The More Transit Together initiative could bring much more transit to Everett by merging Everett Transit into Community Transit, but process and legislative hurdles abound before voters could have a say. (City of Everett)

Everett Transit’s possible consolidation with Community Transit is advancing slower than anticipated, but emerging details suggest that transit riders in Everett could be better off if the city department folded into Snohomish County’s larger transit service provider.

Under today’s paradigm, Everett Transit has just 10 city bus routes with only three of those offering all-day service with 30-minute-or-better frequencies. The city also only runs three routes that operate after 9:00pm.

Community Transit thinks that consolidation could increase the number of routes to 15 in the city and approximately double current service levels. That could mean 14 bus routes would have all-day service with 30-minute-or-better frequencies and all routes would operate until 9:00pm or later. Consolidation could also mean running bus lines across city boundaries, streamlining service for many riders by reducing the need for transfers — which add travel time — and increasing access to other parts of Snohomish County.

Conceptual map of modified Everett Transit routes, new Everett routes, and Community Transit routes. Potential microtransit service areas are also highlighted. (City of Everett)

Another benefit of cross-jurisdiction bus routes is that new alignments could bring riders directly to Link light rail stations when the Everett Link Extension opens. That would be particularly useful to transit riders in the central and southern parts of Everett where bus connections might otherwise require backtracking north to Everett Station or making an extra bus transfer to reach Link stations.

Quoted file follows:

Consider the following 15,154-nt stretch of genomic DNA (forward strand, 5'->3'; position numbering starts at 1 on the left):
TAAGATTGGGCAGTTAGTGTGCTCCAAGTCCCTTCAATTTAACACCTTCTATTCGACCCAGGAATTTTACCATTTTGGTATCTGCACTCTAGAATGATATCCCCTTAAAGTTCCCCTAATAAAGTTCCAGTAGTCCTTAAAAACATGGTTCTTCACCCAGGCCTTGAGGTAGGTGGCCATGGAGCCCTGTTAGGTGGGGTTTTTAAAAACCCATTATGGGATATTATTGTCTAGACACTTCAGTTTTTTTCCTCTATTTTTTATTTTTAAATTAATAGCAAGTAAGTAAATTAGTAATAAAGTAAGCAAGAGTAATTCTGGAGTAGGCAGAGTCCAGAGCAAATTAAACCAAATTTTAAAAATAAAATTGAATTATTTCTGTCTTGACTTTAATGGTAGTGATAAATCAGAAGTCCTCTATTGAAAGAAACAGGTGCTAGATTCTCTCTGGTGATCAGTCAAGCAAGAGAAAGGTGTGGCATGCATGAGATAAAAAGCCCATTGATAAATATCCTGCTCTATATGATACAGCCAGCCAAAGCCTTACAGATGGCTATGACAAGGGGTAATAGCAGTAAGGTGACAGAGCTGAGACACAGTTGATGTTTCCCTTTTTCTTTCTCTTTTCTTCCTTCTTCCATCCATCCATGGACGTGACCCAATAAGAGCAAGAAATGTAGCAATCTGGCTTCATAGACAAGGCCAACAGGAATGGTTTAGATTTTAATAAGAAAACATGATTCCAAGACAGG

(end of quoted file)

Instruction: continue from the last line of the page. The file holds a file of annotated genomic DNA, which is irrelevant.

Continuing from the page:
On top of this all, new microtransit services could be launched in Downtown Everett and the Eastmont/Silver Lake areas. That would likely be similar to Community Transit’s Zip Alderwood Shuttle, a flexible shared on-demand mobility service.

Not counted in the Everett bus route tallies are Community Transit services, which already cover parts of Everett with the Swift Blue and Green Lines as well as several stops on portions of Routes 105, 107, 201, 202, 227, 247, 270, 271, and 280. Those services are more or less expected to remain and are not funded by Everett residents beyond cost-sharing for the Swift lines.

Ronald Behee, Community Transit’s chief operating officer, spoke with the Everett City Council on Wednesday to provide some finer details on the consolidation service strategy. One key enhancement that Behee spoke to was coverage from new routes.

“There are some new routes that would be operated within the city that service some of the remaining gaps,” Behee said. “There’s not a lot of them, but there are some key areas, particularly when you look at some areas like South Everett that aren’t as completely covered as they might be.” Improved coverage could also come to North Everett.

Frequency and span of service improvements in Everett could also be quite significant, Behee noted in his remarks.

“The typical condition throughout the city is serviced every 30 minutes or better and in some of those busiest urban corridors service much more frequent than that when you think about 10 to 15 minutes service on corridors like Broadway, Evergreen Way,” Behee said of the consolidation service concepts. “And then that later service throughout the evening so that you’ve got access to service, you know, much more around the clock than is the case today.”

Community Transit operates several non-Swift routes into the 10:00pm and 11:00pm hours with more set to join the list later this year. Behee said that was quite possible on some Everett routes and that reaching at least the 9:00pm mark for all non-peak hours was a key priority.